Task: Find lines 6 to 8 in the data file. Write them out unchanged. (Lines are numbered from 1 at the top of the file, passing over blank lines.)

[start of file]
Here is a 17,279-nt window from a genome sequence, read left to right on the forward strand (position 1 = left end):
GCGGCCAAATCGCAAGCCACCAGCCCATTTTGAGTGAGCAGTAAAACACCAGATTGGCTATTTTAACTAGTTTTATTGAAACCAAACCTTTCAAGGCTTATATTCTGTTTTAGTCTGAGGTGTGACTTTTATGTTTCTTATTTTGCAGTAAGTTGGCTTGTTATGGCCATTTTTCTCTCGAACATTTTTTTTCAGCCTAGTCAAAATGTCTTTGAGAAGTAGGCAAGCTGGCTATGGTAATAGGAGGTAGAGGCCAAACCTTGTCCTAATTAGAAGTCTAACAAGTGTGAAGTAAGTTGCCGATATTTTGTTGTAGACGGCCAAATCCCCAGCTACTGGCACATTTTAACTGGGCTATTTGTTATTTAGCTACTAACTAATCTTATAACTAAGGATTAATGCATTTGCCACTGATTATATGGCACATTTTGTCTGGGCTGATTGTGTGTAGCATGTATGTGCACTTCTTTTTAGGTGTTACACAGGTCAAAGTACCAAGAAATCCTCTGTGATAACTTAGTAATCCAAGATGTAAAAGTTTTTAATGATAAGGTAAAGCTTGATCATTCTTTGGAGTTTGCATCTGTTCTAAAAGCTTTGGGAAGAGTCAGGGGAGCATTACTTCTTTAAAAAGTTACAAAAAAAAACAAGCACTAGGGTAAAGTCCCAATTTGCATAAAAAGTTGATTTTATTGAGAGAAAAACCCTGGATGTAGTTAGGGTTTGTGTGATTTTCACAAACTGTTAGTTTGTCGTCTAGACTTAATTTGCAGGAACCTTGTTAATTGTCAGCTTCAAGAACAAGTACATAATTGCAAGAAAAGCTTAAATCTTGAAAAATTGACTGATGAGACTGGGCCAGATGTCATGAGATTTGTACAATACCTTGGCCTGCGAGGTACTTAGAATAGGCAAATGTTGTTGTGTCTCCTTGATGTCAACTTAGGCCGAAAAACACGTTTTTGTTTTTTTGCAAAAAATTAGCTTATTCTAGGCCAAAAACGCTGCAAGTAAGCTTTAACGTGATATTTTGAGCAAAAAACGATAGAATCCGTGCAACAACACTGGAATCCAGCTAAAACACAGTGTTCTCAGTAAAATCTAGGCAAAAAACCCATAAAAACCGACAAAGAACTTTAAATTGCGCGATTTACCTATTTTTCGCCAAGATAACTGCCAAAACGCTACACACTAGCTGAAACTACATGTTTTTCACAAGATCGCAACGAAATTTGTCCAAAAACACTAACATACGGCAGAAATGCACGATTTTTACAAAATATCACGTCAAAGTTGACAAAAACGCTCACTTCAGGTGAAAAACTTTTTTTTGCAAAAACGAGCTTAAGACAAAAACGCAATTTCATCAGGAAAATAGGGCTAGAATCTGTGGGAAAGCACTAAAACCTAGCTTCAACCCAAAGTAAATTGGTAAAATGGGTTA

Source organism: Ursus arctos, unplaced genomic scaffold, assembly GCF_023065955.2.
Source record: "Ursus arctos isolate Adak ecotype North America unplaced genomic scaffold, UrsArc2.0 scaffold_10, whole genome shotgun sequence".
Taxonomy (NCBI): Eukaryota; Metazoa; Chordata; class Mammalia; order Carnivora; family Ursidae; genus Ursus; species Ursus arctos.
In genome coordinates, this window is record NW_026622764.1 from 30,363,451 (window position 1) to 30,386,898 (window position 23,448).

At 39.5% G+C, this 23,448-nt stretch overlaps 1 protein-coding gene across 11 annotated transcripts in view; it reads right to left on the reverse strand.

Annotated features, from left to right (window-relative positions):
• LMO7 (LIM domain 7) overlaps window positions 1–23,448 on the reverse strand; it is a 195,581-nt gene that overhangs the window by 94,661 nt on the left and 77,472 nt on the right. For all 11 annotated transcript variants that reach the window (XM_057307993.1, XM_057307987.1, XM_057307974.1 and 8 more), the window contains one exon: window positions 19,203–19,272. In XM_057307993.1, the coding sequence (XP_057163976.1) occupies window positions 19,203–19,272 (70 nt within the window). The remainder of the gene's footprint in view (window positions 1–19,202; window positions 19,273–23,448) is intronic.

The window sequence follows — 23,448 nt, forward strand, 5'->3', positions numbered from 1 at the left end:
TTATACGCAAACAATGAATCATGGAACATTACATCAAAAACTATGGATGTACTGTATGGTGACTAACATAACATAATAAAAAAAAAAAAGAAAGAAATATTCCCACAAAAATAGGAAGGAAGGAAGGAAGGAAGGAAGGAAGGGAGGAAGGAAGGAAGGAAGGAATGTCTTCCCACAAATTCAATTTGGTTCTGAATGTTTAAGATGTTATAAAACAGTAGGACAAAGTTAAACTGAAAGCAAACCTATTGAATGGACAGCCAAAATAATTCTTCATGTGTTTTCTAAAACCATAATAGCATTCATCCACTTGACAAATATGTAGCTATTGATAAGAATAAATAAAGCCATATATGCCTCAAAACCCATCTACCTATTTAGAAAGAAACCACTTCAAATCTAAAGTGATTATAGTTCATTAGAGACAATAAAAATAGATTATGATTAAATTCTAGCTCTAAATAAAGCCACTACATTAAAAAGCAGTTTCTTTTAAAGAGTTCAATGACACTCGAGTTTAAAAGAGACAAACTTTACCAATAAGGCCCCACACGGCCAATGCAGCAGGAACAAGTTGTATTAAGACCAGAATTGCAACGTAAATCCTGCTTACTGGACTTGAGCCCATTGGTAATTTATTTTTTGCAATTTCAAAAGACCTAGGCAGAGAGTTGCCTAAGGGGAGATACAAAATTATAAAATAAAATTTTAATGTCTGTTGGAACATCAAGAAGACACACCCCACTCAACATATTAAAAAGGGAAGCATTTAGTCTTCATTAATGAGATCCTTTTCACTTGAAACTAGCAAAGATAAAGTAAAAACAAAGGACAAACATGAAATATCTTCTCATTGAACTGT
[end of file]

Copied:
In genome coordinates, this window is record NW_026622764.1 from 30,363,451 (window position 1) to 30,386,898 (window position 23,448).

At 39.5% G+C, this 23,448-nt stretch overlaps 1 protein-coding gene across 11 annotated transcripts in view; it reads right to left on the reverse strand.

Annotated features, from left to right (window-relative positions):